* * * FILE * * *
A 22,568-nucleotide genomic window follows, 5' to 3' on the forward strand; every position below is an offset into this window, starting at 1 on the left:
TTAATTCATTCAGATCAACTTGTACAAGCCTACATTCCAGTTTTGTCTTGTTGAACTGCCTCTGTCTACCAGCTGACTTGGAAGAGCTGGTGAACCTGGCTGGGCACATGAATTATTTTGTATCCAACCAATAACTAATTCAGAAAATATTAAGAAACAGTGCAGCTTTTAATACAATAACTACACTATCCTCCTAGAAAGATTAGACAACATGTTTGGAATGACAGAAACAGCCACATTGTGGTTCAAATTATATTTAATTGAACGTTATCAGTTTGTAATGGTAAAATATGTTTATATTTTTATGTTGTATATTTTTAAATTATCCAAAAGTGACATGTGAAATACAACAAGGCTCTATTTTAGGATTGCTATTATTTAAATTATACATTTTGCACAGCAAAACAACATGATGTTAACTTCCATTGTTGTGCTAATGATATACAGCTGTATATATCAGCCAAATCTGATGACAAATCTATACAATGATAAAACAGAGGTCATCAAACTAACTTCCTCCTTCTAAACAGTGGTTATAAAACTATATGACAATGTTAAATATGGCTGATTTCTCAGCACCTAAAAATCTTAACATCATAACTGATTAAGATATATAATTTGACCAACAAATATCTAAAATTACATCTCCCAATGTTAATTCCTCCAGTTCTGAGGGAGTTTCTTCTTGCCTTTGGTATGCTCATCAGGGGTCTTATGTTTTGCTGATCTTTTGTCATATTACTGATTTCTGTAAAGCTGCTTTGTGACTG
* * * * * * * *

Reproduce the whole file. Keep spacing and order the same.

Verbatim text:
A 22,568-nucleotide genomic window follows, 5' to 3' on the forward strand; every position below is an offset into this window, starting at 1 on the left:
TTAATTCATTCAGATCAACTTGTACAAGCCTACATTCCAGTTTTGTCTTGTTGAACTGCCTCTGTCTACCAGCTGACTTGGAAGAGCTGGTGAACCTGGCTGGGCACATGAATTATTTTGTATCCAACCAATAACTAATTCAGAAAATATTAAGAAACAGTGCAGCTTTTAATACAATAACTACACTATCCTCCTAGAAAGATTAGACAACATGTTTGGAATGACAGAAACAGCCACATTGTGGTTCAAATTATATTTAATTGAACGTTATCAGTTTGTAATGGTAAAATATGTTTATATTTTTATGTTGTATATTTTTAAATTATCCAAAAGTGACATGTGAAATACAACAAGGCTCTATTTTAGGATTGCTATTATTTAAATTATACATTTTGCACAGCAAAACAACATGATGTTAACTTCCATTGTTGTGCTAATGATATACAGCTGTATATATCAGCCAAATCTGATGACAAATCTATACAATGATAAAACAGAGGTCATCAAACTAACTTCCTCCTTCTAAACAGTGGTTATAAAACTATATGACAATGTTAAATATGGCTGATTTCTCAGCACCTAAAAATCTTAACATCATAACTGATTAAGATATATAATTTGACCAACAAATATCTAAAATTACATCTCCCAATGTTAATTCCTCCAGTTCTGAGGGAGTTTCTTCTTGCCTTTGGTATGCTCATCAGGGGTCTTATGTTTTGCTGATCTTTTGTCATATTACTGATTTCTGTAAAGCTGCTTTGTGACTG